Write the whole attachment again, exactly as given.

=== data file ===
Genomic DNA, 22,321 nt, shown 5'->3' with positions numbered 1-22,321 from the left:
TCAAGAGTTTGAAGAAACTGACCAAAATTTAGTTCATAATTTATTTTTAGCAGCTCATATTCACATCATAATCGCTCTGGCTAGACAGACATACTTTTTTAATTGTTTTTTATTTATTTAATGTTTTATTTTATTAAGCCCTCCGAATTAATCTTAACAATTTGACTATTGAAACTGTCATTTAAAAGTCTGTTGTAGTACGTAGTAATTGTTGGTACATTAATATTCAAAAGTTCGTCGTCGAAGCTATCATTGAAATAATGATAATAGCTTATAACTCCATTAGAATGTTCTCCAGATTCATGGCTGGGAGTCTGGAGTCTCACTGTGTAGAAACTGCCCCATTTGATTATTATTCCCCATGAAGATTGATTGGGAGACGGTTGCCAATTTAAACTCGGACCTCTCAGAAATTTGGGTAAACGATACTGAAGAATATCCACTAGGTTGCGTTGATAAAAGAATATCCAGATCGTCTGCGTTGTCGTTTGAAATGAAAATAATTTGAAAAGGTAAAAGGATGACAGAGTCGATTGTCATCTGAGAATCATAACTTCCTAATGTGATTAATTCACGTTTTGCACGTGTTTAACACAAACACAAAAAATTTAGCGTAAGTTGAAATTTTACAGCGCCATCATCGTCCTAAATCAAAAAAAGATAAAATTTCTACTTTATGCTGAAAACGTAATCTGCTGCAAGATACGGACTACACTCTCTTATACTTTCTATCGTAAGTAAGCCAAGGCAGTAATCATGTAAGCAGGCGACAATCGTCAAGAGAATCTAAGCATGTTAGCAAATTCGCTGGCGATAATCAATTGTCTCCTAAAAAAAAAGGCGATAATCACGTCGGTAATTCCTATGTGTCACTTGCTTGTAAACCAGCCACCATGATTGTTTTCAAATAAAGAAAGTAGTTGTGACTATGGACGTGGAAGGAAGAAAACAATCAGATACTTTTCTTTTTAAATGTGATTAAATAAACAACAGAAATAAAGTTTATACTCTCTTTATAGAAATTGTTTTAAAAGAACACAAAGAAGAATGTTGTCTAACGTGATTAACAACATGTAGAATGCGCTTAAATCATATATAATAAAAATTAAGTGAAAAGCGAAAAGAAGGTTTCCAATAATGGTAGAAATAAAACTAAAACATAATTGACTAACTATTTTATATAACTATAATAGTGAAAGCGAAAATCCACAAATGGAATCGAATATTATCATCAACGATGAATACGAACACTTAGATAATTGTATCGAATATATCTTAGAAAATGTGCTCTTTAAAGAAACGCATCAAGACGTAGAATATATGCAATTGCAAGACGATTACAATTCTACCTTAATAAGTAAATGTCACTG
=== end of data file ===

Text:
Genomic DNA, 22,321 nt, shown 5'->3' with positions numbered 1-22,321 from the left:
TCAAGAGTTTGAAGAAACTGACCAAAATTTAGTTCATAATTTATTTTTAGCAGCTCATATTCACATCATAATCGCTCTGGCTAGACAGACATACTTTTTTAATTGTTTTTTATTTATTTAATGTTTTATTTTATTAAGCCCTCCGAATTAATCTTAACAATTTGACTATTGAAACTGTCATTTAAAAGTCTGTTGTAGTACGTAGTAATTGTTGGTACATTAATATTCAAAAGTTCGTCGTCGAAGCTATCATTGAAATAATGATAATAGCTTATAACTCCATTAGAATGTTCTCCAGATTCATGGCTGGGAGTCTGGAGTCTCACTGTGTAGAAACTGCCCCATTTGATTATTATTCCCCATGAAGATTGATTGGGAGACGGTTGCCAATTTAAACTCGGACCTCTCAGAAATTTGGGTAAACGATACTGAAGAATATCCACTAGGTTGCGTTGATAAAAGAATATCCAGATCGTCTGCGTTGTCGTTTGAAATGAAAATAATTTGAAAAGGTAAAAGGATGACAGAGTCGATTGTCATCTGAGAATCATAACTTCCTAATGTGATTAATTCACGTTTTGCACGTGTTTAACACAAACACAAAAAATTTAGCGTAAGTTGAAATTTTACAGCGCCATCATCGTCCTAAATCAAAAAAAGATAAAATTTCTACTTTATGCTGAAAACGTAATCTGCTGCAAGATACGGACTACACTCTCTTATACTTTCTATCGTAAGTAAGCCAAGGCAGTAATCATGTAAGCAGGCGACAATCGTCAAGAGAATCTAAGCATGTTAGCAAATTCGCTGGCGATAATCAATTGTCTCCTAAAAAAAAAGGCGATAATCACGTCGGTAATTCCTATGTGTCACTTGCTTGTAAACCAGCCACCATGATTGTTTTCAAATAAAGAAAGTAGTTGTGACTATGGACGTGGAAGGAAGAAAACAATCAGATACTTTTCTTTTTAAATGTGATTAAATAAACAACAGAAATAAAGTTTATACTCTCTTTATAGAAATTGTTTTAAAAGAACACAAAGAAGAATGTTGTCTAACGTGATTAACAACATGTAGAATGCGCTTAAATCATATATAATAAAAATTAAGTGAAAAGCGAAAAGAAGGTTTCCAATAATGGTAGAAATAAAACTAAAACATAATTGACTAACTATTTTATATAACTATAATAGTGAAAGCGAAAATCCACAAATGGAATCGAATATTATCATCAACGATGAATACGAACACTTAGATAATTGTATCGAATATATCTTAGAAAATGTGCTCTTTAAAGAAACGCATCAAGACGTAGAATATATGCAATTGCAAGACGATTACAATTCTACCTTAATAAGTAAATGTCACTG